Bush using Bin Laden scare tactics again
May 23, 2007
New London, Connecticut - President Bush tried to use declassified intelligence about Osama bin Laden Wednesday to defend his administration's failed Iraq war policy.
"Here in America, we are living in the eye of a storm," he claimed. "All around us, dangerous winds are swirling and these winds could reach our shores at any moment."
During a commencement address at the Coast Guard Academy, the president mentioned declassified intelligence that said bin Laden discussed sending a top lieutenant in 2005 to use Iraq as a base from which to launch attacks in the United States.
"Some question whether the fight in Iraq is part of the war on terror," Bush said before describing the plot.
"There's a reason bin Laden sent one of his most experienced paramilitary leaders to Iraq," Bush said. "He believes that if al Qaeda can drive us out they can establish Iraq as a new terrorist sanctuary."
Bush added that "the best way to protect our people is to take the fight to the enemy ... so we do not have to face them at home."
Bush also said authorities have uncovered and halted a number of planned terrorist attacks on the United States before they were carried out.
Seven months ago, a plot broken up by British authorities to blow up airplanes as they were flying toward the United States was broken up "just two or three weeks away from execution," Bush said, citing "our intelligence community" as the source of his information.
"If carried out, it could have rivaled 9/11 in death and destruction," he said.
Bush added that, in December 2001, an al Qaeda operative was captured. The U.S. intelligence community believes he had been trained at an al Qaeda camp in Afghanistan and had been sent to the United States before September 11 "to serve as a sleeper agent ready for follow-on attacks," Bush said.
The U.S. intelligence community believes that the man had met with bin Laden "and offered himself up as a martyr," Bush said.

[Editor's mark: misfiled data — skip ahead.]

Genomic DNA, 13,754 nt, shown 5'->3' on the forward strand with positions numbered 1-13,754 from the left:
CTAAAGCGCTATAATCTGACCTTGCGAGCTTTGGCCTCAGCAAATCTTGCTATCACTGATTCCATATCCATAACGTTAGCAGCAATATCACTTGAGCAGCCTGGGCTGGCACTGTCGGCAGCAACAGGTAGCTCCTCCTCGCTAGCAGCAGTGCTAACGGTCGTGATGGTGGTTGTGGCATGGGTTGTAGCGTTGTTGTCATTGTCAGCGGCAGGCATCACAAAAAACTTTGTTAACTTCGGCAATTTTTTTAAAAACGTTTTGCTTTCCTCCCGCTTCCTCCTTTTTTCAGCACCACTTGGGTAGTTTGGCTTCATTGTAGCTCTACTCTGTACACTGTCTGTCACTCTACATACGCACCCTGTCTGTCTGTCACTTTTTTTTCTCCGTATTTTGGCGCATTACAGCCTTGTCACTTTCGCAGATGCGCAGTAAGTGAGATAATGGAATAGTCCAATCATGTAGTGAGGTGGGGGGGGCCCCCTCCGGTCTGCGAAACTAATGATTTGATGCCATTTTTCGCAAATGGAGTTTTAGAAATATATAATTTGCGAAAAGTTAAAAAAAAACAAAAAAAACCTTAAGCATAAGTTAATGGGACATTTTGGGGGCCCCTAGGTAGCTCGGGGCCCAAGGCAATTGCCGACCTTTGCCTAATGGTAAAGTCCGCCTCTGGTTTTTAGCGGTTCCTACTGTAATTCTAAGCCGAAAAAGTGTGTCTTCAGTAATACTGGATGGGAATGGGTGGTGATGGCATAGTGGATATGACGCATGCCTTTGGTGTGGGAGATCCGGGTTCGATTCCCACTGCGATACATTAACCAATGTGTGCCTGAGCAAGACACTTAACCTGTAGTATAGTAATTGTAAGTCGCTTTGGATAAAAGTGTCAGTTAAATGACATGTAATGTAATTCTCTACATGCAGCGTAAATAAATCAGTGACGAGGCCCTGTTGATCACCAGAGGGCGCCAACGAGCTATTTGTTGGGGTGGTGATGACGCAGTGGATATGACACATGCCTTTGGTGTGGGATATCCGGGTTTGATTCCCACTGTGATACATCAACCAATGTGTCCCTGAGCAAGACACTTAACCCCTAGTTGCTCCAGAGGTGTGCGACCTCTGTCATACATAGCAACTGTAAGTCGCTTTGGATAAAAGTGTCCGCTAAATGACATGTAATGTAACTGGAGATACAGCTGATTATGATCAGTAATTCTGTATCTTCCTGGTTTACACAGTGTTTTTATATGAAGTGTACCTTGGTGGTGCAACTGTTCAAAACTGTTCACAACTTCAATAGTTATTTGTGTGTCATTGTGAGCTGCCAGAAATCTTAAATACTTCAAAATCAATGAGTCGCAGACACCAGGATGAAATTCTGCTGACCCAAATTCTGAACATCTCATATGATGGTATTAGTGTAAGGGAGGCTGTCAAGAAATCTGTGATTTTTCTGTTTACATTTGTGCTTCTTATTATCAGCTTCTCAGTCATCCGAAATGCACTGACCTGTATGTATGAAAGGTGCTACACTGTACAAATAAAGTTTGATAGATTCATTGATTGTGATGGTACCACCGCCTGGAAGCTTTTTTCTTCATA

Among the potential targets discussed were water reservoirs and U.S. military academies, Bush said.
The president cited two other post-9/11 aviation plots, one allegedly devised by 9/11 mastermind Khalid Sheikh Mohammed "to repeat 9/11 destruction by sending operatives to hijack an airplane and fly into the tallest building on the West Coast."
Bush said Mohammed has said the target was the Library Tower in Los Angeles.
Finally, another East Coast aviation attack plot was uncovered and halted in 2003, Bush said. It would have included "multiple airplanes that had been hijacked and crashed into targets in the United States," he said.
Bush credited "bold action at home and abroad" with foiling the plans.
The address coincided with an ongoing push by the Democratic majority in Congress to force an end to U.S. involvement in Iraq.
On Tuesday, White House spokesman Gordon Johndroe said bin Laden and a top lieutenant -- Abu Faraj al-Libbi -- planned to form a terror cell in Iraq in order to launch those attacks, Johndroe said.
Al-Libbi was a "senior al Qaeda manager" who in 2005 suggested to bin Laden that bin Laden send Egyptian-born Hamza Rabia to Iraq to help plan attacks on American soil, Johndroe said.
Johndroe noted that bin Laden later suggested to Abu Musab al-Zarqawi, then leader of al Qaeda in Iraq, that America should be his top priority. That was followed in the spring of 2005 with bin Laden's ordering Rabia to brief al-Zarqawi on plans to attack the United States, Johndroe said.
Johndroe added the intelligence indicates al-Libbi later suggested Rabia should be sent to Iraq to carry out those operations.
But al-Libbi was captured in Pakistan and taken into CIA custody in May 2005. After al-Libbi's capture, the CIA's former acting director, John McLaughlin, described him as bin Laden's chief operating officer, the No. 3 man in al Qaeda.
"Catching terrorists is sometimes like trying to solve a jigsaw puzzle without seeing the picture on the box," McLaughlin said at the time. "This is a guy who knows the picture on the box. He knows what the big picture is."
Al-Libbi is a Libyan who joined al Qaeda in the 1990s and fled to Pakistan after the United States invaded Afghanistan in late 2001. U.S. officials say al-Libbi was in contact with and directing alleged al Qaeda members in the United Kingdom who were planning attacks there and in the United States. He was also believed to be behind two 2005 attempts to assassinate Pakistan's President Pervez Musharraf.
Rabia took over al-Libbi's position in the organization but was killed in in the North Waziristan tribal area of Pakistan near the Afghan border in December 2005.
Jordanian-born al-Zarqawi was killed by a U.S. airstrike north of Baghdad in June 2006.
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